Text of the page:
Home Secretary Theresa May and the local council in Bradford have decided to ban an English Defence League demonstration planned for the August bank holiday weekend.
The Home Office told Operation Black Vote that it approved an Order made by Bradford City Council, saying that the protest planned by the far-right group should be stopped in the interests of public safety.
A letter from the Home Office to the chief executive of Bradford City Hall, dated 20 August, outlined that the Order made by the council was based on an application from the chief constable of West Yorkshire police and prohibits the “holding of public processions throughout the Bradford Metropolitan District” between Saturday 28 and Monday 30 August 2010.
Parliamentary under-secretary for crime prevention James Brokenshire highlighted the need to stamp out racism and extremism. He said:
“…having balanced rights to protest against the need to protect local communities from serious public disorder, I am content to support the operational judgement of West Yorkshire Police…
He continued: “…the Government fully understands local concerns that such a demonstration has the potential to spark public disorder and impact on community cohesion, particularly given the disturbances in Bradford in 2001.”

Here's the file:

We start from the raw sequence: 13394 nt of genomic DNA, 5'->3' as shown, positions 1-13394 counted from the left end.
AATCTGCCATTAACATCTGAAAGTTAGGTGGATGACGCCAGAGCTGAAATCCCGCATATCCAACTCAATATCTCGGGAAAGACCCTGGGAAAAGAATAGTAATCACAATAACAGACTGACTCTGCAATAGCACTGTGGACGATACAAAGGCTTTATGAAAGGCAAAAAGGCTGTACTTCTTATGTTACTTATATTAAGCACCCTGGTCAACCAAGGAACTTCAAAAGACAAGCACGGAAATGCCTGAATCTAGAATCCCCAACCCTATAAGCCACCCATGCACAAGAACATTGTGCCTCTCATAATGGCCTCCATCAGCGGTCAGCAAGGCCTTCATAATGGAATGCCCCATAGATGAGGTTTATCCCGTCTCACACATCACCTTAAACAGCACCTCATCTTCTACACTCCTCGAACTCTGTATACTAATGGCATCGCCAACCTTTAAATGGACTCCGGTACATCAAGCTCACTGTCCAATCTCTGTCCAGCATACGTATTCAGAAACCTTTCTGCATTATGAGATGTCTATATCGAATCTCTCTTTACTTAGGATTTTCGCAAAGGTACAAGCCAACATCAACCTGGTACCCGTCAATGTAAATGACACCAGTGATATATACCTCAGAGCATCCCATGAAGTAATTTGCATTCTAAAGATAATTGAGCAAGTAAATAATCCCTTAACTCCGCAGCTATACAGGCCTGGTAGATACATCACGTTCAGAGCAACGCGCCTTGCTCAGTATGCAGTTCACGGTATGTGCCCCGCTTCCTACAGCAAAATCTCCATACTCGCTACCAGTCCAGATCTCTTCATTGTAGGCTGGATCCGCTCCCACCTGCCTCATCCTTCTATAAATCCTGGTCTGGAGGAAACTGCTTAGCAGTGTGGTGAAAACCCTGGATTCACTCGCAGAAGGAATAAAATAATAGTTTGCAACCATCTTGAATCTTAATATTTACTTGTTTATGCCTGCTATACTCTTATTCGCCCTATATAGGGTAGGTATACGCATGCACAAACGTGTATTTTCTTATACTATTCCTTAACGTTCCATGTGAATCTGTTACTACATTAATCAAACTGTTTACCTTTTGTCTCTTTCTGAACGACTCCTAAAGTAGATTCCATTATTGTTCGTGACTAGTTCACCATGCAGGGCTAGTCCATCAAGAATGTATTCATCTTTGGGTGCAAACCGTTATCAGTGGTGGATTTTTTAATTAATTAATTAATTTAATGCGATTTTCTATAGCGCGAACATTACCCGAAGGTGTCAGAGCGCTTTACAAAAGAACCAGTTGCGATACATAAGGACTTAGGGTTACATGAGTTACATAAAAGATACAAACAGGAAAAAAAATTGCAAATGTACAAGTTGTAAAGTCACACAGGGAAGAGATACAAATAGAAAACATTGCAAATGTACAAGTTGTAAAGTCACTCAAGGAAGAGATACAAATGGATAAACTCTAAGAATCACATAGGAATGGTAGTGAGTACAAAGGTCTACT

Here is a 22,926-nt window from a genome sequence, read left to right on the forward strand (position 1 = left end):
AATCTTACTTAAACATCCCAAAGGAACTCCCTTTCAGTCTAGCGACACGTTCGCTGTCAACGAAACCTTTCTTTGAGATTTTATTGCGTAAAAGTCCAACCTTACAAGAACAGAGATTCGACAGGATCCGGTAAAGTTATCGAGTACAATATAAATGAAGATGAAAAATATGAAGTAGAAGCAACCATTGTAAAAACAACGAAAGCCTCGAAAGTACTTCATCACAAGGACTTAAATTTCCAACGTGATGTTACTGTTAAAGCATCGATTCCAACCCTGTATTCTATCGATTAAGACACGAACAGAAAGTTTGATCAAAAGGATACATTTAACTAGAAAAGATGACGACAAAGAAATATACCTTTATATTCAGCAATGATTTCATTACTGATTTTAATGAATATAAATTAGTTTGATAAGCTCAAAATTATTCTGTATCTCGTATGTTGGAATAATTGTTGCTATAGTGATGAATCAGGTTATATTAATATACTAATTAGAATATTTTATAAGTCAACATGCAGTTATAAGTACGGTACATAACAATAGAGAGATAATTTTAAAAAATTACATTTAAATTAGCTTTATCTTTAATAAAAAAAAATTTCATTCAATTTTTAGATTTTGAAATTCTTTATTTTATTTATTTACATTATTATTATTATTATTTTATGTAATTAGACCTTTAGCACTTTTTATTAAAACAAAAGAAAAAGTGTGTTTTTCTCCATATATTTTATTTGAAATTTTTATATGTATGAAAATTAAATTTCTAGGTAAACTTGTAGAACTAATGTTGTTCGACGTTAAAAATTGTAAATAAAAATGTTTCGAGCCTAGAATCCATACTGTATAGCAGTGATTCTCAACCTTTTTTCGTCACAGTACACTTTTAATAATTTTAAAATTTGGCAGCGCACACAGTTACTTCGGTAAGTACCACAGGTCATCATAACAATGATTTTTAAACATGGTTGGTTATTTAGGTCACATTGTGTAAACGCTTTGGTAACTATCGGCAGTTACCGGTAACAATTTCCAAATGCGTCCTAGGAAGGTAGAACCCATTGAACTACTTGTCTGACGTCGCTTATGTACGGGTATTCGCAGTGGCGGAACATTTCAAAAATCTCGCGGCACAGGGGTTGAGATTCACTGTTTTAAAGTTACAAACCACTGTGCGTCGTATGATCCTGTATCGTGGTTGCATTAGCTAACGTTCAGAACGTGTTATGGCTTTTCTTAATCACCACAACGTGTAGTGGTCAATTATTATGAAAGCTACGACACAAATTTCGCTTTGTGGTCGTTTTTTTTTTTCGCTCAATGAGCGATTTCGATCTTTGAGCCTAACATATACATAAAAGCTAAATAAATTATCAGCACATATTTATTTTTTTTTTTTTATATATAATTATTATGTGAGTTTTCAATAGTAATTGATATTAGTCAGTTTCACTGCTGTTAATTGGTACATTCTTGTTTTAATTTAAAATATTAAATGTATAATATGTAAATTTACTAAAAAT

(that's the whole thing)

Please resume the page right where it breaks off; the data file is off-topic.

The letter goes on to highlight that at the time of the Bradford Riots in 2001, there was also a ban sought and granted, but it did not quell the clashes that took place – which had such a crippling, long-lasting effect on internal community tensions.
Subsequently, the ban does not apply to static, that is, a stationary assembly; therefore does not guarantee there will not be an EDL presence in Bradford during this time. There are no powers which give authority to stop that.
A spokesperson for the Home Office said:
“Having carefully balanced rights to protest against the need to ensure local communities and property are protected, the Home Secretary today gave her consent to a Bradford Council Order banning any marches in the city over the bank holiday weekend.”
The ban is definitely a victory in the battle for Bradford, local activists and organisers working to maintain a united anti-racist front – however, they can only wait to see whether the EDL will stoke the fires of an extinguished war.
By Davina Kirwan